HALLOWEEN/OKTOBERFEST BALLROOM BASH 7:30 p.m.-10:30 p.m. Dance and celebrate Halloween and Oktoberfest at the monthly dancing event at the San Clemente Community Center, featuring a lesson in merengue and Polka steps followed by open dancing to recorded music. Costumes encouraged. Admission $10. 100 Calle Seville, 949.498.0233,


PTF PARENT UP EDUCATION SERIES 9 a.m.-10 a.m. A parent psychologist visits St. Margaret’s Episcopal School’s Hurlbut Theater, to help teach how to raise selfreliant, appreciative children. Free. 31641 La Novia Ave., San Juan Capistrano, 949.661.0108, RUMBLE KING WITH SPECIAL GUEST MOONSHINE 8 p.m. Concert featuring American rock/roots at StillWater. 24701 Del Prado, Dana Point, 949.661.6003,

AT THE MOVIES: WHEREFORE ART THOU ‘ROMEO AND JULIET’ There is a fine line when it comes to screen adaptations of Shakespeare’s work. Unfortunately with such high notoriety, screen interpretations can come off as forgettable, uninspired or brilliant. Laurence Olivier and Kenneth Branagh have been the two most successful at placing Shakespeare on screen, but Oscar-winner Julian Fellowes proves less successful with his recent interpretation of Romeo and Juliet. As we all learn in high school, Romeo Montague and Juliet Capulet come from two families with contempt for each other that runs deep. When Romeo (Douglas Booth) meets Juliet (Hailee Steinfeld) at a masque, it is love at first sight. But with love follows passion, rivalry and death within the families. Damian Lewis, Natasha McElhone and Ed Westwick costar as Juliet’s parents and cousin Tybalt, while Kodi Smit-McPhee is Romeo’s Hailee Steinfeld and Douglas Booth in Romeo and Juliet. ©2013 R & J Releasing, Ltd. friend Benvolio and Stellan Skarsgård is the Prince of Verona. Adapted by Fellowes and directed by Carlo Carlei, there isn’t anything different or new from the traditional 1968 screen version by Franco Zeffirelli people love. It doesn’t put a new spin on the classic like Baz Luhrmann’s 1996 modern adaptation either, so it feels lacking. The scenery and costumes are pretty and Steinfeld gives a fine performance, but the direction borders on unintentionally campy and Lewis gives one of the hammiest portrayals of Shakespeare on film. —Megan Bianco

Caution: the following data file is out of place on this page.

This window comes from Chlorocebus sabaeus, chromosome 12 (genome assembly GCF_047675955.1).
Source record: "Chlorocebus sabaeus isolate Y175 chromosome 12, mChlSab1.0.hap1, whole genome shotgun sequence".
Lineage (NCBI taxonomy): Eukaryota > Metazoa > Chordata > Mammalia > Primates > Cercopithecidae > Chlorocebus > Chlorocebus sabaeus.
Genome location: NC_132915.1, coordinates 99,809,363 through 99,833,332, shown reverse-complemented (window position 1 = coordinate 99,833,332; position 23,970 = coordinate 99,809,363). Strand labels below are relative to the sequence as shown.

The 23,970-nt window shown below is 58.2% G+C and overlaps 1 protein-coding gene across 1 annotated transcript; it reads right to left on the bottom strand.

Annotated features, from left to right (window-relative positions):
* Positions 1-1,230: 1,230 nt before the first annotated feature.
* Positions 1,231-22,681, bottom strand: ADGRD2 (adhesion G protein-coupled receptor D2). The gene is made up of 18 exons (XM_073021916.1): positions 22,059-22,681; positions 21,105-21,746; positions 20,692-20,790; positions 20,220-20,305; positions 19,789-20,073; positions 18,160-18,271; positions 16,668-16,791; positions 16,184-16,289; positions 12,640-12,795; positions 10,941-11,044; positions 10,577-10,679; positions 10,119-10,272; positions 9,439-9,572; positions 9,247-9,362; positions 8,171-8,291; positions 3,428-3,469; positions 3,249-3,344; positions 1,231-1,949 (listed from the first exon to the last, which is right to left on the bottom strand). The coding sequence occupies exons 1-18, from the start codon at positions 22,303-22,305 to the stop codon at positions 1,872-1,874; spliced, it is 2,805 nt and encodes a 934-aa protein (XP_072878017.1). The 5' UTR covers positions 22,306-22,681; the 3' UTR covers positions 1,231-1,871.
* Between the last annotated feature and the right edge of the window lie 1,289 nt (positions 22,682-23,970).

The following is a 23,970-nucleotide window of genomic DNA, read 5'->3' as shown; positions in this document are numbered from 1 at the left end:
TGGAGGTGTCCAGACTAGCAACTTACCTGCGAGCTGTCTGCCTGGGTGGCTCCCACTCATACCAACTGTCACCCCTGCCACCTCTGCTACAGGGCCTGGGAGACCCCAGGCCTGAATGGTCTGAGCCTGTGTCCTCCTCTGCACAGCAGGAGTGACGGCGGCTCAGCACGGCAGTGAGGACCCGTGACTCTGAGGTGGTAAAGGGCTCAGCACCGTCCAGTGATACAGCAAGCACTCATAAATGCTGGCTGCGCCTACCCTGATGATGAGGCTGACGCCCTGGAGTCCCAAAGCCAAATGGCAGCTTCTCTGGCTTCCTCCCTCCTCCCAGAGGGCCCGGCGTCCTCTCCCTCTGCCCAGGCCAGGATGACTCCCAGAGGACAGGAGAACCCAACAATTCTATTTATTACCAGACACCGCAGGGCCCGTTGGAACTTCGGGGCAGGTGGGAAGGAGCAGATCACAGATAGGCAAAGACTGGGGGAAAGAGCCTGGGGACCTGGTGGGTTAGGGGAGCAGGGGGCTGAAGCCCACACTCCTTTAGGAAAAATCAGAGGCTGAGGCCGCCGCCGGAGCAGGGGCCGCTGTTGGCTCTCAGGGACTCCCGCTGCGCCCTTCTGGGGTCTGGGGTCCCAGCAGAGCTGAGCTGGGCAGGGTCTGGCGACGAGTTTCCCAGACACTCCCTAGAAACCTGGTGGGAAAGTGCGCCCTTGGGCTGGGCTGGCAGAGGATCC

SAN CLEMENTE OKTOBERFEST 2013 10 a.m.-8 p.m. The inaugural Oktoberfest for all ages with live German music, craft beer, food, games and competitions held at Old City Plaza. Admission $5 presale; $10 at the door. 111 W. Avenida Palizada, San Clemente,

ANNUAL RED RIBBON PARADE AND CELEBRATION 4 p.m. Community parade celebrating the drug-free campaign featuring local student bands, dance teams and more. Starts at Baskin Robbins in downtown San Clemente. Avenida Del Mar, San Clemente, 949.361.8386,

ULTIMATE BEERFEST OC Noon-3 p.m. and 6 p.m.9 p.m. Sample tasty brews from top craft brewers and plus food trucks and mobile vendors onsite at the OC Fair and Events Center. $50. 88 Fair Drive, Costa Mesa, 866.490.3665,

OPEN MIC 9 p.m. Goody’s Tavern. 206 S. El Camino Real, San Clemente, 949.492.3400,


2013 BEACHCOMBER GOLF EXPO 9 a.m.-2 p.m. Brand-new golf initiative expo at Monarch Beach Golf Links featuring vendors and info on golf. 50 Monarch Beach Resort, Dana Point, 951.845.4653, COMMUNITY SYMPOSIUM ON SAN ONOFRE Noon. Community event on the topic of decommissioning San Onofre and the dangers of nuclear waste at the Center for Spiritual Living Capistrano Valley. $10. 1201 Puerta Del Sol,Ste. 100, San Clemente, 949.240.6463. FREE GALLERY OPEN HOUSE 6 p.m.-9 p.m. Gallery 104 hosts a free open house. 166 Avenida Del Mar, San Clemente, 949.218.0903,